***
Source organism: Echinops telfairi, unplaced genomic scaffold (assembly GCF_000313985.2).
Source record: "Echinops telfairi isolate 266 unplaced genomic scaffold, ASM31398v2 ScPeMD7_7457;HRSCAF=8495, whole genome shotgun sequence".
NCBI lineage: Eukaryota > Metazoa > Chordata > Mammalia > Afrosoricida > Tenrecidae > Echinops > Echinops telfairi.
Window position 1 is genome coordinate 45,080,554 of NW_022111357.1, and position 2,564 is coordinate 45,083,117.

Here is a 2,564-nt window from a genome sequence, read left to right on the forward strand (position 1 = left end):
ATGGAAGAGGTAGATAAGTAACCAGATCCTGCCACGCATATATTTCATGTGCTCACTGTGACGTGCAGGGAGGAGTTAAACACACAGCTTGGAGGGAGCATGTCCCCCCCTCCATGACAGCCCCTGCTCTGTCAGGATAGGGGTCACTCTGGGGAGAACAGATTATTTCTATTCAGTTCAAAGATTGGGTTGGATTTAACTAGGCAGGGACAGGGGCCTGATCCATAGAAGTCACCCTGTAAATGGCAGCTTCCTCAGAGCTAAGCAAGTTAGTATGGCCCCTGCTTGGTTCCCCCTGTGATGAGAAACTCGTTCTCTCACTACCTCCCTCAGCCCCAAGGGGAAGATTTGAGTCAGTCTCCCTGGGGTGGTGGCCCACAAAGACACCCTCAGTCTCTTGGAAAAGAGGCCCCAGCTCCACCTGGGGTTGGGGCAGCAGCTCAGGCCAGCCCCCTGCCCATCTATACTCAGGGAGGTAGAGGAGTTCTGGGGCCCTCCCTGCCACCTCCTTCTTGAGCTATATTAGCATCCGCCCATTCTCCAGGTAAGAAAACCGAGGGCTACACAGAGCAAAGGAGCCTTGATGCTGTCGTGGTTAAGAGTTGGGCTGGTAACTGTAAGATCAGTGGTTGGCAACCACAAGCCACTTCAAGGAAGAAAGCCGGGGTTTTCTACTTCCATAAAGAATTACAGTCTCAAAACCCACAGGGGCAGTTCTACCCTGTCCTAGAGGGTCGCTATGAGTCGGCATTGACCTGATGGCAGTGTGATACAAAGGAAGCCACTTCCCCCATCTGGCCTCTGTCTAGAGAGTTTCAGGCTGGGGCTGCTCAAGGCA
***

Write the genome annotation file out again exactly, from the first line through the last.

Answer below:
Source organism: Echinops telfairi, unplaced genomic scaffold (assembly GCF_000313985.2).
Source record: "Echinops telfairi isolate 266 unplaced genomic scaffold, ASM31398v2 ScPeMD7_7457;HRSCAF=8495, whole genome shotgun sequence".
NCBI lineage: Eukaryota > Metazoa > Chordata > Mammalia > Afrosoricida > Tenrecidae > Echinops > Echinops telfairi.
Window position 1 is genome coordinate 45,080,554 of NW_022111357.1, and position 2,564 is coordinate 45,083,117.

Here is a 2,564-nt window from a genome sequence, read left to right on the forward strand (position 1 = left end):
ATGGAAGAGGTAGATAAGTAACCAGATCCTGCCACGCATATATTTCATGTGCTCACTGTGACGTGCAGGGAGGAGTTAAACACACAGCTTGGAGGGAGCATGTCCCCCCCTCCATGACAGCCCCTGCTCTGTCAGGATAGGGGTCACTCTGGGGAGAACAGATTATTTCTATTCAGTTCAAAGATTGGGTTGGATTTAACTAGGCAGGGACAGGGGCCTGATCCATAGAAGTCACCCTGTAAATGGCAGCTTCCTCAGAGCTAAGCAAGTTAGTATGGCCCCTGCTTGGTTCCCCCTGTGATGAGAAACTCGTTCTCTCACTACCTCCCTCAGCCCCAAGGGGAAGATTTGAGTCAGTCTCCCTGGGGTGGTGGCCCACAAAGACACCCTCAGTCTCTTGGAAAAGAGGCCCCAGCTCCACCTGGGGTTGGGGCAGCAGCTCAGGCCAGCCCCCTGCCCATCTATACTCAGGGAGGTAGAGGAGTTCTGGGGCCCTCCCTGCCACCTCCTTCTTGAGCTATATTAGCATCCGCCCATTCTCCAGGTAAGAAAACCGAGGGCTACACAGAGCAAAGGAGCCTTGATGCTGTCGTGGTTAAGAGTTGGGCTGGTAACTGTAAGATCAGTGGTTGGCAACCACAAGCCACTTCAAGGAAGAAAGCCGGGGTTTTCTACTTCCATAAAGAATTACAGTCTCAAAACCCACAGGGGCAGTTCTACCCTGTCCTAGAGGGTCGCTATGAGTCGGCATTGACCTGATGGCAGTGTGATACAAAGGAAGCCACTTCCCCCATCTGGCCTCTGTCTAGAGAGTTTCAGGCTGGGGCTGCTCAAGGCA